Background Income inequality has been associated with worse health outcomes in several but not all studies. The heterogeneity across studies may be explained by the variations in the size of area or population over which income inequality was evaluated. Moreover, the studies above a certain inequality threshold, conducted more recently, and incorporating a time lag may have stronger associations between income inequality and health. The authors investigated if the strength of the association between income inequality and health was altered by these factors.
Methods The authors conducted a multivariate meta-regression analysis using nine multilevel cohort studies on income inequality and mortality and 14 multilevel cross-sectional studies on income inequality and self-rated health.
Results Among cross-sectional studies, studies evaluating country-level inequality (average population>24 million) were more likely to show a stronger association between income inequality and poor health compared with those evaluating income inequality within small average populations (<820 000). There were no significant differences in the effect size of inequality–health association relating to the differences in the population size within a country across which income inequality was evaluated in both cross-sectional and cohort studies. The authors found that the threshold effects, period effects and lag effects were independent of the population size.
Conclusions Income inequality at the country level may have stronger adverse contextual effects on health than inequality in smaller areas, perhaps by best reflecting social stratification in a society. Furthermore, we found that threshold, period and lag effects were independent of area unit for evaluating inequality, which may have important policy implications.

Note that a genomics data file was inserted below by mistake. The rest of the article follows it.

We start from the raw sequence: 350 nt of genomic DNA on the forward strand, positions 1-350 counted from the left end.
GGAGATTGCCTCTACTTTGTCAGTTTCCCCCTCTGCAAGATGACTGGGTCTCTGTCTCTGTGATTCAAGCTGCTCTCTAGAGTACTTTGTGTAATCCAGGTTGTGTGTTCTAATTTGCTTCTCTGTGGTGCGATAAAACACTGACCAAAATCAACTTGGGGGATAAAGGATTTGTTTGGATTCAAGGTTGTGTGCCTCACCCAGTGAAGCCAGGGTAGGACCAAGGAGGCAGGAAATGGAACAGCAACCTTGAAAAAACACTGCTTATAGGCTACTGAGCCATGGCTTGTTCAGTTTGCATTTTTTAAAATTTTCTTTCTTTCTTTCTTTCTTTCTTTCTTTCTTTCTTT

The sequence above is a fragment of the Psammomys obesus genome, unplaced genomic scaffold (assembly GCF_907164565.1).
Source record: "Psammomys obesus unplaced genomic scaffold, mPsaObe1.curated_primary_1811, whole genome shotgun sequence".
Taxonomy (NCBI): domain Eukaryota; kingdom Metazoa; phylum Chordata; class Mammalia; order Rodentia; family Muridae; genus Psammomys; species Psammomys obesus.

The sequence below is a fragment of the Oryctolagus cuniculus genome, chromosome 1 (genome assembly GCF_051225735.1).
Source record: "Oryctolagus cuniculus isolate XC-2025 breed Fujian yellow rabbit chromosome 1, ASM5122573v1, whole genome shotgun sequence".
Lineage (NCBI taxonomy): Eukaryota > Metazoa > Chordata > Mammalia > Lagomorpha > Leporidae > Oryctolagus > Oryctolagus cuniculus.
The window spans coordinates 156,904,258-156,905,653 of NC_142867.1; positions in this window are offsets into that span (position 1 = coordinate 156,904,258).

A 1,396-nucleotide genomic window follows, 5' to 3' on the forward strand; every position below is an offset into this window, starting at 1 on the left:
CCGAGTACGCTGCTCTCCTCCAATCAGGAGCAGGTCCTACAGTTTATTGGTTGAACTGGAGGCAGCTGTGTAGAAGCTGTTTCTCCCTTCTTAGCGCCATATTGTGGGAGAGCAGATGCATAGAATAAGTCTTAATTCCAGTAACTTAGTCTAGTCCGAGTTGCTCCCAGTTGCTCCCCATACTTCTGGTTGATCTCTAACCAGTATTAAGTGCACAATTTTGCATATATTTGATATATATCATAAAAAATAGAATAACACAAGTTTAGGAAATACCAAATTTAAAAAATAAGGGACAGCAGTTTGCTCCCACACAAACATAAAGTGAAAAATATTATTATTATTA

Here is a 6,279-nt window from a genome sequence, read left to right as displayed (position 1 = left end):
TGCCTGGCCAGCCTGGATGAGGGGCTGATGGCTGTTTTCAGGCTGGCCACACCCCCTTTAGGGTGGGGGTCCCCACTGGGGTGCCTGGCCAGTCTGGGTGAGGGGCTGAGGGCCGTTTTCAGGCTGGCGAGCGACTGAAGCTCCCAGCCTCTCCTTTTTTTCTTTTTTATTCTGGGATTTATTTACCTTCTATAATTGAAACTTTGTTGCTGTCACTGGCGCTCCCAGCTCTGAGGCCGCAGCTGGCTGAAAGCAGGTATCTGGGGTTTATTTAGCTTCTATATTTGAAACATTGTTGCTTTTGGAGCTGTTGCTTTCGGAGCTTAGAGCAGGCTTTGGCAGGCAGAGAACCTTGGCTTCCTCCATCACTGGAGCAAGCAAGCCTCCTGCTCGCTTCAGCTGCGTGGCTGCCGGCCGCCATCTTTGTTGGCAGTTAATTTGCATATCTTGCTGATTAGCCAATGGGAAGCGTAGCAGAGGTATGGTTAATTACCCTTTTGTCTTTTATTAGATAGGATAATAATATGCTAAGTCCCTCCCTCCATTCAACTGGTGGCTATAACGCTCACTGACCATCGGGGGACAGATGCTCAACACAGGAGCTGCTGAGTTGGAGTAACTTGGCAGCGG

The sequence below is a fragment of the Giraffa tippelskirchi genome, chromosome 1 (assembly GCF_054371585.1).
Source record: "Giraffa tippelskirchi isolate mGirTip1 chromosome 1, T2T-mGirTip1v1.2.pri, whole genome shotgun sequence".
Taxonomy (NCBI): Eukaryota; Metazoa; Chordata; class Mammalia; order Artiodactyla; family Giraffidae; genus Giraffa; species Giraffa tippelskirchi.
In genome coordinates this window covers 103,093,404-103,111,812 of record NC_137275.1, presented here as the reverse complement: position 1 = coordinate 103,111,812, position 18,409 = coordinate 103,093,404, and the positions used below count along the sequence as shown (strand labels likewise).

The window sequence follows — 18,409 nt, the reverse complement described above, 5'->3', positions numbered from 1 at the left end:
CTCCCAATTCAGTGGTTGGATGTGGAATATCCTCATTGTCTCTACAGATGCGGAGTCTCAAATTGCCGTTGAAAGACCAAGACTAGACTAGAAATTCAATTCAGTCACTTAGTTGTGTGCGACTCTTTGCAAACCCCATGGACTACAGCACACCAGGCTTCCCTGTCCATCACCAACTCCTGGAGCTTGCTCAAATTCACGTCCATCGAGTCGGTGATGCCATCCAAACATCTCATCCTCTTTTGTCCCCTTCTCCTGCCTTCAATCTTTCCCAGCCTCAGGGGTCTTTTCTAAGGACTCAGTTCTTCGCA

- Socioeconomic factors
- income inequality
- self-rated health
- social inequalities
- multilevel modelling
- social epidemiology
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Funding This work was supported by Grant-in-Aid for Scientific Research on Innovative Areas (No. 22119504) provided by the Ministry of Ministry of Education, Culture, Sports, Science and Technology, Japan. SVS is supported by the National Institute of Health Career Development Award (NHLBI 1k25 HL081275). These sponsors were not involved in the study design; the collection, analysis and interpretation of data; the writing of the article or the decision to submit it for publication.
Competing interests None.
Provenance and peer review Not commissioned; externally peer reviewed.
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